Time For Another Species Profile - Burton’s Legless Lizard
  • Snake Catchers

Time For Another Species Profile - Burton’s Legless Lizard


The following story is provided by our Site Partner, Blogger and Proud Business Owner "Snake Catchers Brisbane". They provide stories on their non-stop adventures and inform the public on the wide range of snake species they encounter.


This is Australia’s most widely distributed reptile species, the Burton’s Legless Lizard (Lialis burtonis). These quirky flap-footed lizards are often mistaken for snakes, so we thought we would take the time to point out some of the features that separate them.


Burton's legless lizard is a species of lizard in the family Pygopodidae. The species lacks forelegs and has only rudimentary hind legs. Pygopodid lizards are also referred to as "legless lizards", "flap-footed lizards" and "snake-lizards". This species is endemic to Australia and Papua New Guinea.

Unlike snakes, Burton’s legless lizards: - have ear holes, - they have a fleshy tongue, rather than a forked tongue which snakes possess - have tiny flaps as hind legs (they’re very hard to see unless inspecting closely)


Burton’s Legless Lizards are more closely related to geckos. If you have the opportunity to watch one closely, you will notice that they use their fleshy tongue to lick their eyes clean, just as geckos do. These interesting lizards also vocalise when stressed and can regenerate their tails.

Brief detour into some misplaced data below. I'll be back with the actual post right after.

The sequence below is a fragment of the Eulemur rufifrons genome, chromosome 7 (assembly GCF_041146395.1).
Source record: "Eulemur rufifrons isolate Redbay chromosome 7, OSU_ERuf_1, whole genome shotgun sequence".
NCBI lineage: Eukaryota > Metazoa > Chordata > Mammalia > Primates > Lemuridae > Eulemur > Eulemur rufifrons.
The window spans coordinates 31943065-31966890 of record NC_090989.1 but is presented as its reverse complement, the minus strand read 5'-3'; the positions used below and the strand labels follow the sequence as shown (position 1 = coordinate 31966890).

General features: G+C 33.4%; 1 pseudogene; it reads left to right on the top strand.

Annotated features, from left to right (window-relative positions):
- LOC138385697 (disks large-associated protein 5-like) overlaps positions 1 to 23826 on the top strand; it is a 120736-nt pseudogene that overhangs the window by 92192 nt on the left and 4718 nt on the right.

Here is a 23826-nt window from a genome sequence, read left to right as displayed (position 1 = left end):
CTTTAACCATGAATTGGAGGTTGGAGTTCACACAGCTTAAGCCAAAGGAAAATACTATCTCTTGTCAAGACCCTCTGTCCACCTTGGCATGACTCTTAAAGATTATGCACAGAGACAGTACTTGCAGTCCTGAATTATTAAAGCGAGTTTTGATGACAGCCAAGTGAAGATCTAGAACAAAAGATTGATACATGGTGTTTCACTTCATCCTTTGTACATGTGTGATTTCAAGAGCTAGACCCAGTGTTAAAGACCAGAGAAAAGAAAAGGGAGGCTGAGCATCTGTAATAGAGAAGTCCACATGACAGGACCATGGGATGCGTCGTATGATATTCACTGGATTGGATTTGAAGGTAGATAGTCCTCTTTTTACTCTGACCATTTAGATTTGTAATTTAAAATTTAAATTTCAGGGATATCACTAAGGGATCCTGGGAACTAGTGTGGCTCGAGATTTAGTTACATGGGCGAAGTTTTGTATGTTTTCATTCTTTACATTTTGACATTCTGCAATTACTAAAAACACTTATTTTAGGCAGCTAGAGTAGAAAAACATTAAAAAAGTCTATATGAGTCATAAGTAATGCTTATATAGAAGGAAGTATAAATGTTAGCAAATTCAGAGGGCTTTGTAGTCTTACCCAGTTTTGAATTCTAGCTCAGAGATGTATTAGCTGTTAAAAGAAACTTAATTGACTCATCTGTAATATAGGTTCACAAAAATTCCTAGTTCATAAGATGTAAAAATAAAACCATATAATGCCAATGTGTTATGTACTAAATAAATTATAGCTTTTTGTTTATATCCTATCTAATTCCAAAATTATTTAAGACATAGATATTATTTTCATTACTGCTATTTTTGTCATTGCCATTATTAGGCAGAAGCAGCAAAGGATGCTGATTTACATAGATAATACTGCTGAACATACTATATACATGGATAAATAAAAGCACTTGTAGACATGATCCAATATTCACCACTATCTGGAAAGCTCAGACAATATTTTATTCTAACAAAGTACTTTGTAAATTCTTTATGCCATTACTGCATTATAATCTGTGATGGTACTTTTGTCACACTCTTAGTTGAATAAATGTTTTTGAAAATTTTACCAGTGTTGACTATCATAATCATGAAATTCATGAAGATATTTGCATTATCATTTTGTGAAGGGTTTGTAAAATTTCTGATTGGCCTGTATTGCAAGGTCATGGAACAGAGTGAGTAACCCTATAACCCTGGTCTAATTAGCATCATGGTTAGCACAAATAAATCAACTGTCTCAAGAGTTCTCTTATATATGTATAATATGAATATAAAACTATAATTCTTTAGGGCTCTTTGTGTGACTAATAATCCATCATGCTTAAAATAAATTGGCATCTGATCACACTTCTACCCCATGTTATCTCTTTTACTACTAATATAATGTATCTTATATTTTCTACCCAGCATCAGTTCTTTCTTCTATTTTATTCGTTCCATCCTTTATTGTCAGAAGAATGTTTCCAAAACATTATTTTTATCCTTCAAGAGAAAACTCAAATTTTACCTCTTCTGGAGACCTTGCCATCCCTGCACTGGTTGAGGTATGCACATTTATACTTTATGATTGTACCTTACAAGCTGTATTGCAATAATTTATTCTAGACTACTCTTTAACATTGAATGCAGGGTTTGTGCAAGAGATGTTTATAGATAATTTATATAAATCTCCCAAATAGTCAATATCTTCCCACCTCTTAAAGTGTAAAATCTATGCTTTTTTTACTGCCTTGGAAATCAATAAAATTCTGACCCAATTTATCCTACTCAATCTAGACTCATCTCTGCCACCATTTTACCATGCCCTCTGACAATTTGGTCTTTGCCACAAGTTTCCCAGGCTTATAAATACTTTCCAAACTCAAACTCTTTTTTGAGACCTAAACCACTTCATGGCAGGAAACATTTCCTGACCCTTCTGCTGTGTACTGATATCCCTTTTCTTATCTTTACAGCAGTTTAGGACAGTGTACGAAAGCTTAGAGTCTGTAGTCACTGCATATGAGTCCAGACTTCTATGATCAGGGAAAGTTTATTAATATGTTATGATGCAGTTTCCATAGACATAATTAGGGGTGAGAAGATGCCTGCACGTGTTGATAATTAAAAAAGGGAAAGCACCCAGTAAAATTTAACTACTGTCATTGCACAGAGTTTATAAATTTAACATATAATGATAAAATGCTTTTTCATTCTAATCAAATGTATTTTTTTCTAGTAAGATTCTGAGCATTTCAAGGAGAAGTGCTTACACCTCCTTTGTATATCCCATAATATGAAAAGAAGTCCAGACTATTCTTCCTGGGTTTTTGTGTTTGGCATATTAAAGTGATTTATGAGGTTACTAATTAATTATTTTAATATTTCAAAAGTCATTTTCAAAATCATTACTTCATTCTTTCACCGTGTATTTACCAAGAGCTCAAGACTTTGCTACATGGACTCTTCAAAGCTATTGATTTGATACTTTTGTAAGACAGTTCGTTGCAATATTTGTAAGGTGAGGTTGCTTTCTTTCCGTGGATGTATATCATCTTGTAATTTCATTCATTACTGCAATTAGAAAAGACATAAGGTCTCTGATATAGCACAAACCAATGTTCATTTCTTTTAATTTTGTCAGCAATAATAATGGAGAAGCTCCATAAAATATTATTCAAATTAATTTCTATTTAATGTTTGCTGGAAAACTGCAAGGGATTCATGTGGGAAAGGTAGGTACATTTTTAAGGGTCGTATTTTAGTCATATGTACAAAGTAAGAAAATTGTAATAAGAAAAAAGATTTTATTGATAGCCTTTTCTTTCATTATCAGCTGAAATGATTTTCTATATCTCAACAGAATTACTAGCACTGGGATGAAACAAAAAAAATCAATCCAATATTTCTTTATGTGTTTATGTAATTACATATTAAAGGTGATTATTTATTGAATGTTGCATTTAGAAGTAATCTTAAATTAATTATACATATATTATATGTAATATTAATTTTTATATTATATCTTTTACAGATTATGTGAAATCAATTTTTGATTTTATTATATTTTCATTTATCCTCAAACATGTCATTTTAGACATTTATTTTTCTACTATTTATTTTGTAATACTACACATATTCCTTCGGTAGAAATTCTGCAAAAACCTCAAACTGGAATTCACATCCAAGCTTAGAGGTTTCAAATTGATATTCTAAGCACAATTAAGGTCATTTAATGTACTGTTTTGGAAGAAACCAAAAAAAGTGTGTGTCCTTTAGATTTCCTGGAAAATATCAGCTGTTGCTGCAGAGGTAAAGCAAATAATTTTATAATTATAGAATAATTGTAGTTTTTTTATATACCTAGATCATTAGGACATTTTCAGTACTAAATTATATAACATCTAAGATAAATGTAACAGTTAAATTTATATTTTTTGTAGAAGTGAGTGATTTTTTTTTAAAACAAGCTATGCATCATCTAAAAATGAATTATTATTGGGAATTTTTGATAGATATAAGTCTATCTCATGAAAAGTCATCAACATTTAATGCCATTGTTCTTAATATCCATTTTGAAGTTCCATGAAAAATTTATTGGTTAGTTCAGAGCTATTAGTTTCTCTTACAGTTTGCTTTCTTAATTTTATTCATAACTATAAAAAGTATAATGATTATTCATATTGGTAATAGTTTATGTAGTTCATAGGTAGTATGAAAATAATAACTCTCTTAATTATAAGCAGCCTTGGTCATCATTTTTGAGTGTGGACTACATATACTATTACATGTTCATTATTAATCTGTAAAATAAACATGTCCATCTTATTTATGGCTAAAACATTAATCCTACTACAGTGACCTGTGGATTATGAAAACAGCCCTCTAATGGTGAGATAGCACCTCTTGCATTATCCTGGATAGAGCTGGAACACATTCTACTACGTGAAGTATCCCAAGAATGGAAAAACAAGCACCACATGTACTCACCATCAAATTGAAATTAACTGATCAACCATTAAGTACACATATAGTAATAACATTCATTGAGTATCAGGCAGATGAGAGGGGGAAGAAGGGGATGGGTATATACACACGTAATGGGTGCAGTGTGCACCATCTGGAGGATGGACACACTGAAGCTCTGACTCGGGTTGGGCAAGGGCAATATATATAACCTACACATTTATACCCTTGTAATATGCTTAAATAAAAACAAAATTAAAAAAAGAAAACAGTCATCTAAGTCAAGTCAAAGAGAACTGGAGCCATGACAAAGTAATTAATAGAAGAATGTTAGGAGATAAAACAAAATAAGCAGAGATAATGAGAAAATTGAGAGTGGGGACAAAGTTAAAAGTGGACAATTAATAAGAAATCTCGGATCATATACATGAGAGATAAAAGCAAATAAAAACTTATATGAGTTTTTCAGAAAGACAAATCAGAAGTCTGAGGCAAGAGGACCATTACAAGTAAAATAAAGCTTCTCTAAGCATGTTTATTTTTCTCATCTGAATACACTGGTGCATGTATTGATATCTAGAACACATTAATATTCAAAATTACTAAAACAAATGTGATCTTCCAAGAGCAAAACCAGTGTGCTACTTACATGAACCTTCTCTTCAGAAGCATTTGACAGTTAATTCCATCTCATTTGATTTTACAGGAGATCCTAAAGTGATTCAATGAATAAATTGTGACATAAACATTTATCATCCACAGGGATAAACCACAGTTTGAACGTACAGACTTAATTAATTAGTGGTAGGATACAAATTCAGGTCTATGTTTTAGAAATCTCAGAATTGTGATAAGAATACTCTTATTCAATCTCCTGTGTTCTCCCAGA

They are a highly variable species coming in a variety of colours and patterns, and although you may not get close enough to identify the features we have mentioned above, their sharply pointed head is quite distinctive. They can reach up to 60 cm in length, but that is a pretty large individual, most we encounter are much smaller.



Burton's Legless Lizards feed exclusively on reptiles, with a variety of lizard species making up the majority of their diet. They grab hold of their prey around the chest area and hold tightly until suffocated. They then consume the prey head first.

Those Lizards can be seen both during the day and at night time. They are found in most habitat types, including well-vegetated suburban gardens. They can often be brought in by family pets or can get themselves into trouble by falling into the backyard pool.


If you see one in your garden, always feel free to confirm their identity just to be on the safe side as they are incredibly snake-like!


🐍 🇳🇿



www.snakecatchers.com.au

https://www.facebook.com/www.snakecatchers.com.au/





Contact Information

Email: mail@enviroblog.net

Twitter: @EnviroBlog_AU

  • Facebook Social Icon
  • Twitter Social Icon

IT IS 100 SECONDS TO MIDNIGHT.

- Doomsday Clock

- Bulletin of the Atomic Scientists

All EnviroBlog.net content is under copyright and may not be used for any reason without written permission except where legally required (e.g. fair use).

External content is used according to relevant licenses.

Please contact website@enviroblog.net regarding any enquiries.

© 2020 by EnviroBlog.net. ("EnviroBlog DotNet"). Control Code: RR-RL-26209

All Right Reserved. We regularly engage in carbon offsets.